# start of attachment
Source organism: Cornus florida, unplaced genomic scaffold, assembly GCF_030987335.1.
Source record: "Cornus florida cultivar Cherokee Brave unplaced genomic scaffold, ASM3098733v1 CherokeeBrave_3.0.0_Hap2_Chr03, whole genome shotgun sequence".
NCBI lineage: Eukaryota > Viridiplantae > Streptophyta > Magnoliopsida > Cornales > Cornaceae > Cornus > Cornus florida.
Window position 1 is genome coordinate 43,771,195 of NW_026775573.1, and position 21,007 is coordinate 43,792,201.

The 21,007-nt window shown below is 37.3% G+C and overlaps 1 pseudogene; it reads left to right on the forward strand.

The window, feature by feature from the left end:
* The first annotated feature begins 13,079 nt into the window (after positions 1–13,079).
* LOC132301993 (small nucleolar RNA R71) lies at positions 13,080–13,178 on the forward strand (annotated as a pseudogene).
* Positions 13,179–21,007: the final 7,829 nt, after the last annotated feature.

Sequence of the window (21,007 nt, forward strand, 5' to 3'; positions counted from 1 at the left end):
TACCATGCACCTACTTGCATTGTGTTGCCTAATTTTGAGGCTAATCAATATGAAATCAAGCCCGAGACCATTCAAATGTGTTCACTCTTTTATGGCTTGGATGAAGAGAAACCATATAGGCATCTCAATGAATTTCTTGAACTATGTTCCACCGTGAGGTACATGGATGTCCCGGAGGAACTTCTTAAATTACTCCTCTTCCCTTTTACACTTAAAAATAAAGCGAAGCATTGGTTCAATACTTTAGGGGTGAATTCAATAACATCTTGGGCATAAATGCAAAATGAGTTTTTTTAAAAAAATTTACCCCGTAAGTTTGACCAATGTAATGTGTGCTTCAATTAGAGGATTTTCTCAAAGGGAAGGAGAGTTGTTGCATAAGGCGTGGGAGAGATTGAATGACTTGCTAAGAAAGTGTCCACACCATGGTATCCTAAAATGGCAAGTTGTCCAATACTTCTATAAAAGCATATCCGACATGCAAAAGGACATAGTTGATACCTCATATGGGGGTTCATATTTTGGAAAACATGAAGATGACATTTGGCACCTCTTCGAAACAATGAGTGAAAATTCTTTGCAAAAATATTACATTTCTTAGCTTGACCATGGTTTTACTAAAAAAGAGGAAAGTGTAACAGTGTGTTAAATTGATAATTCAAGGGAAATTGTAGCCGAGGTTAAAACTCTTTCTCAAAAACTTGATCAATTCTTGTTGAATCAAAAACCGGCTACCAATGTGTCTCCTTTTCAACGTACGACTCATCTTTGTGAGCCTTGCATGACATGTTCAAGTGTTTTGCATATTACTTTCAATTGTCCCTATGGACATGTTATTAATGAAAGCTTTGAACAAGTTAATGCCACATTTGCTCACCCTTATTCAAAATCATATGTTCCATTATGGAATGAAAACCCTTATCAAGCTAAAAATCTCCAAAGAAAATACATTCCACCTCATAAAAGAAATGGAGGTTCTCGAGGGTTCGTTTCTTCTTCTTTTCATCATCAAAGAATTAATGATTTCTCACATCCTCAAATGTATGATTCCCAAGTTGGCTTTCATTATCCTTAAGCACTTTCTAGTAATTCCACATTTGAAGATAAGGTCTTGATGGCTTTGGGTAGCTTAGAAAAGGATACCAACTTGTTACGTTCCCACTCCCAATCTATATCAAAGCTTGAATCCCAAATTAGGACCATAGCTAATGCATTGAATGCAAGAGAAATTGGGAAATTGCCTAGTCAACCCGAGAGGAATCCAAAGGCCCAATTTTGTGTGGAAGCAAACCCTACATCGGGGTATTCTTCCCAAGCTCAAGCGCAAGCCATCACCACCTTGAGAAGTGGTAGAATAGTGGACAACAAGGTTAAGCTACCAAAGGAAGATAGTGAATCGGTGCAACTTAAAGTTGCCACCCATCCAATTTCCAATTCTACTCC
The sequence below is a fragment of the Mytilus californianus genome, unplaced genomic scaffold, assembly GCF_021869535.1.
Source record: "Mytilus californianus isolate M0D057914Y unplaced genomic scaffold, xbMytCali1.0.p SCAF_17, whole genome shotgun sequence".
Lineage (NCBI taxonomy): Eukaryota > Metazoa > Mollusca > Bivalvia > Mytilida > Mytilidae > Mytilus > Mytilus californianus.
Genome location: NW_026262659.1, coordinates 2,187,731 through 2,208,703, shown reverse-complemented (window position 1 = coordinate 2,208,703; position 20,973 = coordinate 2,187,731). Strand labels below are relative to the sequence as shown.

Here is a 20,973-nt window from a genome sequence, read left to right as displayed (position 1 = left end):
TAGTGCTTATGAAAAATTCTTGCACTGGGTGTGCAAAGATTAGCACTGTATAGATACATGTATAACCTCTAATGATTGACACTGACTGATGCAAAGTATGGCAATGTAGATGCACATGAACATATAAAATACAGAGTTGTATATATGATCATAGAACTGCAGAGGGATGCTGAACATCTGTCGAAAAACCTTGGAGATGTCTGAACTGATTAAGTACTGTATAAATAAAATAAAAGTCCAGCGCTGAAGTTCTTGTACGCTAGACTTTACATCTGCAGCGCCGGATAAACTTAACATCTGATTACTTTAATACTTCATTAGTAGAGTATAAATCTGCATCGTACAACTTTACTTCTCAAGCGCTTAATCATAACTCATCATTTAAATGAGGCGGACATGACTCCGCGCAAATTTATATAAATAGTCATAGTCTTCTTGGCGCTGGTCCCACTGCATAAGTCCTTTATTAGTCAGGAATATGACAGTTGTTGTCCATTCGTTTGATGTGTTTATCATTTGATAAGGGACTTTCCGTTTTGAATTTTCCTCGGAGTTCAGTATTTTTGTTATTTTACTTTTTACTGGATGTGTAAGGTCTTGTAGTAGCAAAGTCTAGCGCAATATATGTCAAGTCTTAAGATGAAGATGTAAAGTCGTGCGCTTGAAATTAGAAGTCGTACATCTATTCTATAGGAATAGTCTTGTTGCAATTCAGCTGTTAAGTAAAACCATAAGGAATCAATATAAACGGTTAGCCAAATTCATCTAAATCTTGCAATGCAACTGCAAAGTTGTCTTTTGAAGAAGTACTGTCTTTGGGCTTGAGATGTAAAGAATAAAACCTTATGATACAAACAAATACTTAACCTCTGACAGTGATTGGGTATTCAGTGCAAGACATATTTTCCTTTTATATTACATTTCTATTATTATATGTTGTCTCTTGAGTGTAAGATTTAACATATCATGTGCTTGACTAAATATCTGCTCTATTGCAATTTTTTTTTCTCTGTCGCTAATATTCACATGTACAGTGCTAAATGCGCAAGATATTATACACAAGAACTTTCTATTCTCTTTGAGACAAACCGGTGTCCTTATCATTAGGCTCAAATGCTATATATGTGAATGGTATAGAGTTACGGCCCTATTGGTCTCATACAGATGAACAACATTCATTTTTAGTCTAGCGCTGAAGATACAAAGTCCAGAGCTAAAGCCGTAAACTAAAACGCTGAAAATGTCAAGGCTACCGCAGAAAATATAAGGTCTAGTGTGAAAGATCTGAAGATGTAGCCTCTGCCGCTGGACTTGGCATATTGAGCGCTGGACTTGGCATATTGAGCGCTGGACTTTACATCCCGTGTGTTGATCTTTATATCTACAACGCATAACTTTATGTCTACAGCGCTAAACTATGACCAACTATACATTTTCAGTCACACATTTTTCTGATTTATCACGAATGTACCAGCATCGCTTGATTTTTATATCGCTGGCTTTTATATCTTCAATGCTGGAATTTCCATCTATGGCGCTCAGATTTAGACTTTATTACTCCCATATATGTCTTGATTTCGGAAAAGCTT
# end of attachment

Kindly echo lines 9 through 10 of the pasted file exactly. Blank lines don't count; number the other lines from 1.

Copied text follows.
* Positions 13,179–21,007: the final 7,829 nt, after the last annotated feature.

Sequence of the window (21,007 nt, forward strand, 5' to 3'; positions counted from 1 at the left end):